United States District Court, E.D. Virginia, Alexandria Division
Ellis, III United States District Judge
a citizen of Sierra Leone who is subject to an
administratively final but judicially stayed removal order,
has been detained in U.S. Immigration and Customs Enforcement
("ICE") custody for over two years without a bond
hearing. In his petition, he challenges his detention without
a bond hearing as a violation of the Due Process Clause of
the Fifth Amendment. Respondents argue that petitioner is
subject to mandatory detention under 8 U.S.C. § 1231 and
argues that his lengthy detention without bond does not
violate Due Process.
have moved for summary judgment, and this motion has been
fully briefed and argued and is now ripe for disposition. For
the reasons that follow, the respondents' motion must be
denied, and petitioner's habeas petition must be granted
in part to require a reasonably prompt bond hearing
consistent with Due Process.
judgment is appropriate only where there are no genuine
disputes of material fact. Rule 56, Fed.R.Civ.P. Accordingly,
the material facts as to which no genuine dispute exists must
first be identified. The following undisputed material facts
are derived from respondents' motion for summary
Petitioner is a citizen of the Republic of Sierra Leone who
entered the United States in October 1999 on a now-expired
B-2 visa authorization.
On December 14, 2015, petitioner was indicted by a grand jury
in the Circuit Court for the City of Alexandria on two
counts: felony possession of a controlled substance and
unlawful possession of marijuana.
On April 5, 2016, the Circuit Court for the City of
Alexandria issued a conviction order finding petitioner
guilty of the first count, felony possession of a controlled
On July 12, 2016, the Circuit Court for the City of
Alexandria sentenced petitioner to a twelve month term of
incarceration that was suspended for all twelve months.
On July 17, 2017, ICE detained petitioner and served him with
a Form 1-862 Notice to Appear, placing him in removal
proceedings under 8 U.S.C. § l227(a)(2)(B)(i) for his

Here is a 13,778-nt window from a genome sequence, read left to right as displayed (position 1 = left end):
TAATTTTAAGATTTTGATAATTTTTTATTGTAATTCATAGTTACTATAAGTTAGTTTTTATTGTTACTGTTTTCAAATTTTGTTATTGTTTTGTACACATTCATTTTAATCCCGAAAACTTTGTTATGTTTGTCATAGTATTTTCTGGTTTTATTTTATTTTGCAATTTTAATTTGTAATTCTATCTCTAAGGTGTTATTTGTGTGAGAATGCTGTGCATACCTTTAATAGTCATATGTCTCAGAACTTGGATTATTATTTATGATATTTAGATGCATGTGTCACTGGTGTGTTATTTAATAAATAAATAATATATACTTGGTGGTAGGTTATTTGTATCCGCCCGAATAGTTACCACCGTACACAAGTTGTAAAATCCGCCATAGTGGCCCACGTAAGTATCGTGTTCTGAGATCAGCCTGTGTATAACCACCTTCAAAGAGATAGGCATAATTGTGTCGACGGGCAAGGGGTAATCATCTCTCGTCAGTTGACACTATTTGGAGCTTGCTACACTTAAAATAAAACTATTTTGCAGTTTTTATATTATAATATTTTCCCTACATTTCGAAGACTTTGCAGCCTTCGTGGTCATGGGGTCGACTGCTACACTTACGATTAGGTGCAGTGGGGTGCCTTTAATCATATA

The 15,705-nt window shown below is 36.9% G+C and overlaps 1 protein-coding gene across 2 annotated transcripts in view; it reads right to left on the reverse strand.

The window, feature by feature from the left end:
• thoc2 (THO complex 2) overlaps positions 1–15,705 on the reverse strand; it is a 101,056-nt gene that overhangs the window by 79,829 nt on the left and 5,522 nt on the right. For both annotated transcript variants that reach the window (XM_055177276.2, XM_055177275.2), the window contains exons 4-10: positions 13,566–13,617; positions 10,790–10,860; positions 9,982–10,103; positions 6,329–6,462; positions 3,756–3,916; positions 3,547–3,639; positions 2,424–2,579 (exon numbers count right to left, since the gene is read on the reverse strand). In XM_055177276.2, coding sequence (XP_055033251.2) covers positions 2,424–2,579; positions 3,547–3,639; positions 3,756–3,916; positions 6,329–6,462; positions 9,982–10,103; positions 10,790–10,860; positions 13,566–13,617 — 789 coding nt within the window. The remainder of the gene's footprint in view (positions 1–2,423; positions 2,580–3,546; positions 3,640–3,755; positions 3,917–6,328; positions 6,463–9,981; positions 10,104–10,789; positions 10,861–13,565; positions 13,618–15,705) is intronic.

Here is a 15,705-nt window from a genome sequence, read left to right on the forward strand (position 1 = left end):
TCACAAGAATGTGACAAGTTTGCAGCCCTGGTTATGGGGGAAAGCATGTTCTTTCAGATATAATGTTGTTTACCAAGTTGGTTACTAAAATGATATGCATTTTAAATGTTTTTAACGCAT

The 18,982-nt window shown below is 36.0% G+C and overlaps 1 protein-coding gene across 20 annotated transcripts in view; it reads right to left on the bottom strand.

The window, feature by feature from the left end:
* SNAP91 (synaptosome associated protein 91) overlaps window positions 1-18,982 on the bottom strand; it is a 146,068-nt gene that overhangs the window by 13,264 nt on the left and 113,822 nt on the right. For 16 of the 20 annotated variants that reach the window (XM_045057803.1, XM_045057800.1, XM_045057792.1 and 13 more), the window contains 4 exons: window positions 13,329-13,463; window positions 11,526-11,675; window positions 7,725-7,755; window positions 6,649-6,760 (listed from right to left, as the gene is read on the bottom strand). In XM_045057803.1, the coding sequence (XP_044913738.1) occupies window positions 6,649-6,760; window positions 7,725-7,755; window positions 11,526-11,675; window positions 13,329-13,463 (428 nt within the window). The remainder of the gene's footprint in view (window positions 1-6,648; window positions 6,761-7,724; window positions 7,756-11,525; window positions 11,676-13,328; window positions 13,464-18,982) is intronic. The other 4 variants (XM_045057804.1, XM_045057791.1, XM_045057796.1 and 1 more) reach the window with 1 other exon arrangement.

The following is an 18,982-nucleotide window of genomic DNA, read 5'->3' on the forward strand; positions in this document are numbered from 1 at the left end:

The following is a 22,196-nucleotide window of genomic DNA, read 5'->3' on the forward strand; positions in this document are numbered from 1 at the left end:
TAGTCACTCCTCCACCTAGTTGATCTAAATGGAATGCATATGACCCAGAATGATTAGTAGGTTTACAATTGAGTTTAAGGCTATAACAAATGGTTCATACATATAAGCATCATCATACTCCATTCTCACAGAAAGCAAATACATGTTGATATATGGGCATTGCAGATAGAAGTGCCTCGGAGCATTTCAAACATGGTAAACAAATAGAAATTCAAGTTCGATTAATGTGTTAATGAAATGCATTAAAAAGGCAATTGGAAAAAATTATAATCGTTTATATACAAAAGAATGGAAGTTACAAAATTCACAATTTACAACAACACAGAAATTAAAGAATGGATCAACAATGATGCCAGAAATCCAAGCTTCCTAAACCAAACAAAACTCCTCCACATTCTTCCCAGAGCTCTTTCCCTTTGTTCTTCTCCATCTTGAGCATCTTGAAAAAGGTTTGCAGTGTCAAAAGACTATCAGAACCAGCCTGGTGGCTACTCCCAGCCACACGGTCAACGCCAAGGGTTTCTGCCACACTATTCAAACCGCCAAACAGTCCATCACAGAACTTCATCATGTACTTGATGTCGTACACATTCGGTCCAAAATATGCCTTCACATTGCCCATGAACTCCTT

conviction "of a violation of (or a conspiracy or
attempt to violate) any law or regulation of a State, the
United States, or a foreign country relating to a controlled
substance (as defined in section 802 of Title 21), other than
a single offense involving possession for one's own use
of 30 grams or less of marijuana" and under 8 U.S.C.
§ 1227(a)(1) for overstaying his B-2 visa.
On August 16, 2017, petitioner appeared pro se for a
master calendar hearing where he requested and was granted
additional time to obtain counsel.
On September 21, 2017, petitioner appeared pro se at
a master calendar hearing, but with counsel acting as friend
of the court. The Immigration Judge ("IJ")
sustained both charges of removability despite
petitioner's denial of the controlled substance charge.
Friend of the court counsel was granted a continuance to
obtain representation for petitioner and explore relief from
On November 2, 2017, petitioner appeared for a master
calendar hearing with counsel. petitioner's counsel
requested and was granted a continuance for petitioner.
On January 11, 2018, the IJ found that petitioner's
conviction made him removable under 8 U.S.C. §
On January 18, 2018, petitioner appeared with counsel for a
master calendar hearing. Petitioner's counsel requested
and was granted a continuance to explore relief from removal.
On February 22, 2018, the IJ ordered petitioner's
On March 7, 2018, petitioner appealed his removal order to
the Board of Immigration Appeals ("BIA").
On April 4, 2018, the BIA issued a briefing schedule making
briefs for both parties due on April 25, 2018. On April 10,
2018, petitioner requested and was granted an extension of
the briefing deadline to May 16, 2018.
On July 17, 2018, the BIA affirmed the LPs decision.
On August 2, 2018, petitioner filed his petition for review
with the Fourth Circuit, contesting his ...